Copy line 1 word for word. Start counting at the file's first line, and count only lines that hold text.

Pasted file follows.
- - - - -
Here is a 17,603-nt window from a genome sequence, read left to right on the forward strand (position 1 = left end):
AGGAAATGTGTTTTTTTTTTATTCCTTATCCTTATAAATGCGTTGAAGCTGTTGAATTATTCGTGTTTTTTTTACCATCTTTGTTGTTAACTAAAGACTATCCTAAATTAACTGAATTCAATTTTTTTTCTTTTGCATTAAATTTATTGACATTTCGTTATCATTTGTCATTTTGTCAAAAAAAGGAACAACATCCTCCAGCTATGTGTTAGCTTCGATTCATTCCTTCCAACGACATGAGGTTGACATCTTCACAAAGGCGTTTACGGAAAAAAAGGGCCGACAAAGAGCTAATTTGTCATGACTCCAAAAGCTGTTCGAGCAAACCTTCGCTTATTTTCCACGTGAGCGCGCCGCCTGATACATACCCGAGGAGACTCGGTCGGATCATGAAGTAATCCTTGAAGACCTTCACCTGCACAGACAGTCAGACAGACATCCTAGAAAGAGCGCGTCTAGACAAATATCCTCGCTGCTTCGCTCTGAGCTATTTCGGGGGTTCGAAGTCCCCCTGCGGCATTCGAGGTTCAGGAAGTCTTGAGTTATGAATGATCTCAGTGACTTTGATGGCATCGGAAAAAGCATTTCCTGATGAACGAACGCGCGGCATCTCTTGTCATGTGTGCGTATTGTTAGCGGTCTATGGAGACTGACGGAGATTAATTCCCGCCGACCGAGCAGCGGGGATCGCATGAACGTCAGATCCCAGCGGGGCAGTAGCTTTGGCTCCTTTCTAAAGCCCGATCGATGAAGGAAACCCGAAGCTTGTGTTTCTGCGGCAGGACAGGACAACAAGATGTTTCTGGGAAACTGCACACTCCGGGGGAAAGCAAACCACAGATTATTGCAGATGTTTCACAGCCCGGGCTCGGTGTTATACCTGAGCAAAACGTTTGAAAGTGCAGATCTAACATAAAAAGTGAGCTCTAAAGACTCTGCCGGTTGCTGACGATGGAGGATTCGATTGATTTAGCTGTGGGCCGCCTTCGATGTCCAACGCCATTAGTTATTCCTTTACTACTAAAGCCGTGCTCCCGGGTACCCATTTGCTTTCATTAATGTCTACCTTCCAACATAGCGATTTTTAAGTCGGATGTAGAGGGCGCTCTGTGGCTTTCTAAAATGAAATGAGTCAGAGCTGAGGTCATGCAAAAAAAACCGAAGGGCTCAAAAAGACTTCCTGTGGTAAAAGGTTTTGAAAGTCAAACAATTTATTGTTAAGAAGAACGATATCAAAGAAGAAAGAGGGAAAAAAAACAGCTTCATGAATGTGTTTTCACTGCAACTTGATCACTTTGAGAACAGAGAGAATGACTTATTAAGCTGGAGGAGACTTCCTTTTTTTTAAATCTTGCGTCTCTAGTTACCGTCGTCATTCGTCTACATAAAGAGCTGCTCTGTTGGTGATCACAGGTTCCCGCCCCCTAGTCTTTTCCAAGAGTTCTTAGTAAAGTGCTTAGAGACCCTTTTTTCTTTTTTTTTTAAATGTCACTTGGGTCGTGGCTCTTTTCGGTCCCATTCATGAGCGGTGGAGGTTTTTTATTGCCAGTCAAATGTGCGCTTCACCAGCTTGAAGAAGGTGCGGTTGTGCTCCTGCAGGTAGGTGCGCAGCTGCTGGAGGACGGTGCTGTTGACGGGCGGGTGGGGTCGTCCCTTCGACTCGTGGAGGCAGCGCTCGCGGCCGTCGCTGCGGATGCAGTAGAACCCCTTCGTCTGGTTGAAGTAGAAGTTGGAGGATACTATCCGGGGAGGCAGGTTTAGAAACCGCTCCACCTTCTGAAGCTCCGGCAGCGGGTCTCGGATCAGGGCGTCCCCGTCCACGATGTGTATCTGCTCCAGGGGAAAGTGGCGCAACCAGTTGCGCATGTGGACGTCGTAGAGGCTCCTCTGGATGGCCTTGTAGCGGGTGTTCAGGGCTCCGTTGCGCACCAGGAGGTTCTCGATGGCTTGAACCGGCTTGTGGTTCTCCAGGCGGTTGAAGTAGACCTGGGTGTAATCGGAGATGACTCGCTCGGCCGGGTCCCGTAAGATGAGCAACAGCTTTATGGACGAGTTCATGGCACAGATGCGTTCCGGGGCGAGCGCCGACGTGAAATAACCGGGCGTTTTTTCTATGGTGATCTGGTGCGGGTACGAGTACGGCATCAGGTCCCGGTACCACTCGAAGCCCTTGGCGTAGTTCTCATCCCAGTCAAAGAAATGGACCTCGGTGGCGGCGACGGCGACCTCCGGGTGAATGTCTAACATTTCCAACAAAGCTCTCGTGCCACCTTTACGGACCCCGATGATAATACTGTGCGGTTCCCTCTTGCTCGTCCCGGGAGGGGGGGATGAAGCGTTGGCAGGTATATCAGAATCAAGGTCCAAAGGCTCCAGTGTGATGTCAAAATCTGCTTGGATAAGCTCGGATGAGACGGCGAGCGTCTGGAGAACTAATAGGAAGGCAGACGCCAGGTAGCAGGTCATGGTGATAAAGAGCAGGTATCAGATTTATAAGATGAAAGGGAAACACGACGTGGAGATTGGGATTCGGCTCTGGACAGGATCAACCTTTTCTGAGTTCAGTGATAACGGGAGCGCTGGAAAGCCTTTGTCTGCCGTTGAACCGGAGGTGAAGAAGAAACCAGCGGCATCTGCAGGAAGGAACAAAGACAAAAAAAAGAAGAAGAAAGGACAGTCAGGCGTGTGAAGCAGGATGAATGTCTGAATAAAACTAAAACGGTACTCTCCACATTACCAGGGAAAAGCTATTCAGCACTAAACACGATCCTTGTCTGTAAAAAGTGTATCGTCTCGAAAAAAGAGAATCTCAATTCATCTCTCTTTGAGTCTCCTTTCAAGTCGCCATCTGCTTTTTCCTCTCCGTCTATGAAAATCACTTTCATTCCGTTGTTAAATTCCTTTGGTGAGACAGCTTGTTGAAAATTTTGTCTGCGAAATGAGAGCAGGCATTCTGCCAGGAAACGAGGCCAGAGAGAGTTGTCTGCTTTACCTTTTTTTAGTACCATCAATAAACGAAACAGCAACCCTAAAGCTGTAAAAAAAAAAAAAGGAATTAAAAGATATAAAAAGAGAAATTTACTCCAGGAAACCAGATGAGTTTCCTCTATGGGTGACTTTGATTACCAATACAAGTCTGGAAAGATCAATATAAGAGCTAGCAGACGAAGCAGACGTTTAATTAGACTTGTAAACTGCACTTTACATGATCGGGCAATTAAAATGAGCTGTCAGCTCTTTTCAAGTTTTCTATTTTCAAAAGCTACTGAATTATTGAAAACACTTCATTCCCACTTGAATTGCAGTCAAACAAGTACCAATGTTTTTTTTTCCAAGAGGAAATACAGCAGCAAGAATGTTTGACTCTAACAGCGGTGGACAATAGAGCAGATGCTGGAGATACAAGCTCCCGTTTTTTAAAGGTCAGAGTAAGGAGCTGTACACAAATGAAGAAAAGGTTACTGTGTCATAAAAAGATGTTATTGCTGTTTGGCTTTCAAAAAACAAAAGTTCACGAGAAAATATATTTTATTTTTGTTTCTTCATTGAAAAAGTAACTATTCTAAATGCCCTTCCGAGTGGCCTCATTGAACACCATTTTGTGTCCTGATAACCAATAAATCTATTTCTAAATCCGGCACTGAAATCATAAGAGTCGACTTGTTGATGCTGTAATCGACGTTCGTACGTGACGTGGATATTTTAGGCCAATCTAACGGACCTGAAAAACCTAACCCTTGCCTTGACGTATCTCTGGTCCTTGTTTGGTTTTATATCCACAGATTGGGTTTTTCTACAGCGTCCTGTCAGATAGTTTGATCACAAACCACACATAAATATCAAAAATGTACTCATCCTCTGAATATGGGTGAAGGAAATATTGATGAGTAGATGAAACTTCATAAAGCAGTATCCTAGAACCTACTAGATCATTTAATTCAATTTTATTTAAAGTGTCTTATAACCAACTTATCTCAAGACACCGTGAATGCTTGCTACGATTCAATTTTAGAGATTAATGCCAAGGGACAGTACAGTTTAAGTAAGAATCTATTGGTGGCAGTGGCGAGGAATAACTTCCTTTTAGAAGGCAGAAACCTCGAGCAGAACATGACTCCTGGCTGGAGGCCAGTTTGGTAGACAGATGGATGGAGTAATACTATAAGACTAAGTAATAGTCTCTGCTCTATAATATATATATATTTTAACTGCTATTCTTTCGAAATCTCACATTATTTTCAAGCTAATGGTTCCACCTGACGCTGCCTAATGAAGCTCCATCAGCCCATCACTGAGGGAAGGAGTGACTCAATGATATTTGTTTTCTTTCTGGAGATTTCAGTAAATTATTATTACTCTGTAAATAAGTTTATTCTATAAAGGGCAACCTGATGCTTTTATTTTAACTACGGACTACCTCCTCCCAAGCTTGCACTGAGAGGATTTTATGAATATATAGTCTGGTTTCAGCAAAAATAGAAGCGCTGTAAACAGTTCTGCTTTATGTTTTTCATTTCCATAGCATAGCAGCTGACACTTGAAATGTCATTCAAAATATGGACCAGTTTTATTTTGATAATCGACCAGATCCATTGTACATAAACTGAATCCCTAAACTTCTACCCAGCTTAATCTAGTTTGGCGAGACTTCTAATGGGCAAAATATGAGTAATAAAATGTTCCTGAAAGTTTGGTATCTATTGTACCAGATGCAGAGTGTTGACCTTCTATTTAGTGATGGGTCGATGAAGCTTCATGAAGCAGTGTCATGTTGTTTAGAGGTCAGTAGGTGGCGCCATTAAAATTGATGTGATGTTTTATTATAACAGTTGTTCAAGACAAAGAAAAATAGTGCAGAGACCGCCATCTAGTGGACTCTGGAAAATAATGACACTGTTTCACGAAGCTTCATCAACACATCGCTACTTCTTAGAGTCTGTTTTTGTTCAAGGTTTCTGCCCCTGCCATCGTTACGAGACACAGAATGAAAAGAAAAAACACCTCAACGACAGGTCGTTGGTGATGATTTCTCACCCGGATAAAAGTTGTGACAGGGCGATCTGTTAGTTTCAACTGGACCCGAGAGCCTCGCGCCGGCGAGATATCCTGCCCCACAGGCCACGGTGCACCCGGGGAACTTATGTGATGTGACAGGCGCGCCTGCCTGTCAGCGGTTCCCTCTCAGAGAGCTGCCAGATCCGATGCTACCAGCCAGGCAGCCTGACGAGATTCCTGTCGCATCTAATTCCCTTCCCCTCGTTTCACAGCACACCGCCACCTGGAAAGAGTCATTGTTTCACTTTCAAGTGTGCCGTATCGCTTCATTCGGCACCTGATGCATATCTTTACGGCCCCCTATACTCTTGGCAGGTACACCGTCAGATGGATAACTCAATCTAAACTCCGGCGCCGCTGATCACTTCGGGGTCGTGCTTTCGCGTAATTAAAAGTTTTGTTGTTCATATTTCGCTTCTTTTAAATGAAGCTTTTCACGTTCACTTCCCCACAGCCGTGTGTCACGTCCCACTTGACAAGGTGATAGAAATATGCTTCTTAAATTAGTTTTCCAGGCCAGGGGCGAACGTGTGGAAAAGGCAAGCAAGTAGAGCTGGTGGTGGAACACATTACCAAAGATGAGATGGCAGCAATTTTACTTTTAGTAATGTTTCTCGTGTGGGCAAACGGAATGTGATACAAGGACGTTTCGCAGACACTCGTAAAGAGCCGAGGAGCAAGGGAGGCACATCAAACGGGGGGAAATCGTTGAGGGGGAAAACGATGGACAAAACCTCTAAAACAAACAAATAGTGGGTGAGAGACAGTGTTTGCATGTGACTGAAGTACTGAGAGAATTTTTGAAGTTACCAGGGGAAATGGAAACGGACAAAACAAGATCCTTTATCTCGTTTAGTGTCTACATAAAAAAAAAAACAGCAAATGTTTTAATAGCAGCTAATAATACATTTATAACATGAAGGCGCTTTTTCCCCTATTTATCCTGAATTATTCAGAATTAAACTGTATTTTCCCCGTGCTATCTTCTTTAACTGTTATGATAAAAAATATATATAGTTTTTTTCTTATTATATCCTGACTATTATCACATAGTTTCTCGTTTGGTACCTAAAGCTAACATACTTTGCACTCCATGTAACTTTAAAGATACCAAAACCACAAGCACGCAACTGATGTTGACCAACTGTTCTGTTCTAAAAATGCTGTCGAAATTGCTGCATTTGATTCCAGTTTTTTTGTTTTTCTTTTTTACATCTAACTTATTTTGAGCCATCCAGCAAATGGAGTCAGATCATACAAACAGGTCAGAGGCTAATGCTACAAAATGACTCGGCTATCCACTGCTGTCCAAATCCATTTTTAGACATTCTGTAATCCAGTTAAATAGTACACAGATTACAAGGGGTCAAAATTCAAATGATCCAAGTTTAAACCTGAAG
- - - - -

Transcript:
Here is a 17,603-nt window from a genome sequence, read left to right on the forward strand (position 1 = left end):